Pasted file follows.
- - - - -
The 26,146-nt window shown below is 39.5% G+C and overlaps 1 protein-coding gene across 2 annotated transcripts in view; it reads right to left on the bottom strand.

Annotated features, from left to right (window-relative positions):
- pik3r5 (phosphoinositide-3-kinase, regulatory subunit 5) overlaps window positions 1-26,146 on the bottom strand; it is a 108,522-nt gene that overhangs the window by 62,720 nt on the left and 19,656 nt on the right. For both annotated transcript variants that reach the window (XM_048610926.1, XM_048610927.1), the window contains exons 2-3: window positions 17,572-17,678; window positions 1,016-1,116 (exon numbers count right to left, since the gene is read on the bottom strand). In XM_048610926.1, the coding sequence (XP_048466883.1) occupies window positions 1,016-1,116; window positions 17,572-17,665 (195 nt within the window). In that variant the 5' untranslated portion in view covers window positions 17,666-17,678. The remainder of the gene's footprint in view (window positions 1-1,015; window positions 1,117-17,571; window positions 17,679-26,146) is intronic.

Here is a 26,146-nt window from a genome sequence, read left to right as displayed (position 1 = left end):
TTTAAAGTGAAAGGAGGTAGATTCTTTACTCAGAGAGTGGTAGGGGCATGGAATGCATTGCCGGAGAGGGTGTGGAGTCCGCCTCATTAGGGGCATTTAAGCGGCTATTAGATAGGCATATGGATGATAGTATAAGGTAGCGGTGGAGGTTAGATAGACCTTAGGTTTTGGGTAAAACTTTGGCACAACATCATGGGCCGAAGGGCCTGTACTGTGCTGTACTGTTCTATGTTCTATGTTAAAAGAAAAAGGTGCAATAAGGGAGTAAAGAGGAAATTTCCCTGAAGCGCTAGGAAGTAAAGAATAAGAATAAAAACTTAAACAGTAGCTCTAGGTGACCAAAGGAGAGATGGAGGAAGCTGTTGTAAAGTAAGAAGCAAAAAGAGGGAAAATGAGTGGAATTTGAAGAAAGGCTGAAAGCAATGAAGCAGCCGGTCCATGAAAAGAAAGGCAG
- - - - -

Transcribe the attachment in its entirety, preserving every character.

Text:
The 26,146-nt window shown below is 39.5% G+C and overlaps 1 protein-coding gene across 2 annotated transcripts in view; it reads right to left on the bottom strand.

Annotated features, from left to right (window-relative positions):
- pik3r5 (phosphoinositide-3-kinase, regulatory subunit 5) overlaps window positions 1-26,146 on the bottom strand; it is a 108,522-nt gene that overhangs the window by 62,720 nt on the left and 19,656 nt on the right. For both annotated transcript variants that reach the window (XM_048610926.1, XM_048610927.1), the window contains exons 2-3: window positions 17,572-17,678; window positions 1,016-1,116 (exon numbers count right to left, since the gene is read on the bottom strand). In XM_048610926.1, the coding sequence (XP_048466883.1) occupies window positions 1,016-1,116; window positions 17,572-17,665 (195 nt within the window). In that variant the 5' untranslated portion in view covers window positions 17,666-17,678. The remainder of the gene's footprint in view (window positions 1-1,015; window positions 1,117-17,571; window positions 17,679-26,146) is intronic.

Here is a 26,146-nt window from a genome sequence, read left to right as displayed (position 1 = left end):
TTTAAAGTGAAAGGAGGTAGATTCTTTACTCAGAGAGTGGTAGGGGCATGGAATGCATTGCCGGAGAGGGTGTGGAGTCCGCCTCATTAGGGGCATTTAAGCGGCTATTAGATAGGCATATGGATGATAGTATAAGGTAGCGGTGGAGGTTAGATAGACCTTAGGTTTTGGGTAAAACTTTGGCACAACATCATGGGCCGAAGGGCCTGTACTGTGCTGTACTGTTCTATGTTCTATGTTAAAAGAAAAAGGTGCAATAAGGGAGTAAAGAGGAAATTTCCCTGAAGCGCTAGGAAGTAAAGAATAAGAATAAAAACTTAAACAGTAGCTCTAGGTGACCAAAGGAGAGATGGAGGAAGCTGTTGTAAAGTAAGAAGCAAAAAGAGGGAAAATGAGTGGAATTTGAAGAAAGGCTGAAAGCAATGAAGCAGCCGGTCCATGAAAAGAAAGGCAG